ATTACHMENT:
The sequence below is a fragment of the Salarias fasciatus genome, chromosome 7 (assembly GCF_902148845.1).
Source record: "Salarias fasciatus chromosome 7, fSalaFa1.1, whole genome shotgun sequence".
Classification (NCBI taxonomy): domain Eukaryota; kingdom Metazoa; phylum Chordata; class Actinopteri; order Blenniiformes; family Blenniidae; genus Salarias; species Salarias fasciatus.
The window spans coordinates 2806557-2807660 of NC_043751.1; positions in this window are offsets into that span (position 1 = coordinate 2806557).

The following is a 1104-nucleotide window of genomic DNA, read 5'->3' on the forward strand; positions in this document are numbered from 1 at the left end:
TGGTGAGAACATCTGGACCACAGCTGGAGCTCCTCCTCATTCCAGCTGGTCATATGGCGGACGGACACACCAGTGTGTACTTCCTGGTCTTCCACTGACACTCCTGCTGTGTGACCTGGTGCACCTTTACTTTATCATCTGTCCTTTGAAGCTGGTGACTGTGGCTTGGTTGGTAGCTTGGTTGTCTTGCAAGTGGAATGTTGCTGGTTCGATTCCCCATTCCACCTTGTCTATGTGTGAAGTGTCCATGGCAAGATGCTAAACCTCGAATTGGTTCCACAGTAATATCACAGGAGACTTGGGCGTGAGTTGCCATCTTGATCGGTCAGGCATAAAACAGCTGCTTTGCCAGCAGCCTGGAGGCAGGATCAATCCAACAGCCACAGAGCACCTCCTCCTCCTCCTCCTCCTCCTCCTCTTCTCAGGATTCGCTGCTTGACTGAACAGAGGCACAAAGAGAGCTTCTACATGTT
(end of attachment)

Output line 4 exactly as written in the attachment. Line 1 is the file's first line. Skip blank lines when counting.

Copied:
The window spans coordinates 2806557-2807660 of NC_043751.1; positions in this window are offsets into that span (position 1 = coordinate 2806557).